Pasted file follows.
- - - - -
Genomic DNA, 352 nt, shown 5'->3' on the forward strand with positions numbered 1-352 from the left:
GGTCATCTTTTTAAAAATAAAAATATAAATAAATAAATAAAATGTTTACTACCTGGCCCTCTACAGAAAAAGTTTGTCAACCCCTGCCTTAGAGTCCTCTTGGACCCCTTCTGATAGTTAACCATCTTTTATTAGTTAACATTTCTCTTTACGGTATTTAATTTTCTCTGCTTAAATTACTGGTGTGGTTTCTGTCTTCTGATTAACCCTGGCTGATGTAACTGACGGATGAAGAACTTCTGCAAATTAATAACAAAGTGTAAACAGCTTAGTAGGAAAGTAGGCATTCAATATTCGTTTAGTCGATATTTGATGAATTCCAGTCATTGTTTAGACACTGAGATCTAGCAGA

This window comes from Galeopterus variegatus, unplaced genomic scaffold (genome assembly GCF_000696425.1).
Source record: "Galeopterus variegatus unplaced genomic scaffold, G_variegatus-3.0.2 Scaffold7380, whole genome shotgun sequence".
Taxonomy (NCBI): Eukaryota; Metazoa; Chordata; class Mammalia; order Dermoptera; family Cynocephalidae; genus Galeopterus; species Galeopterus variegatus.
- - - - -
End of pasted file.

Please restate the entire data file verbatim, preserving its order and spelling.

Genomic DNA, 352 nt, shown 5'->3' on the forward strand with positions numbered 1-352 from the left:
GGTCATCTTTTTAAAAATAAAAATATAAATAAATAAATAAAATGTTTACTACCTGGCCCTCTACAGAAAAAGTTTGTCAACCCCTGCCTTAGAGTCCTCTTGGACCCCTTCTGATAGTTAACCATCTTTTATTAGTTAACATTTCTCTTTACGGTATTTAATTTTCTCTGCTTAAATTACTGGTGTGGTTTCTGTCTTCTGATTAACCCTGGCTGATGTAACTGACGGATGAAGAACTTCTGCAAATTAATAACAAAGTGTAAACAGCTTAGTAGGAAAGTAGGCATTCAATATTCGTTTAGTCGATATTTGATGAATTCCAGTCATTGTTTAGACACTGAGATCTAGCAGA

This window comes from Galeopterus variegatus, unplaced genomic scaffold (genome assembly GCF_000696425.1).
Source record: "Galeopterus variegatus unplaced genomic scaffold, G_variegatus-3.0.2 Scaffold7380, whole genome shotgun sequence".
Taxonomy (NCBI): Eukaryota; Metazoa; Chordata; class Mammalia; order Dermoptera; family Cynocephalidae; genus Galeopterus; species Galeopterus variegatus.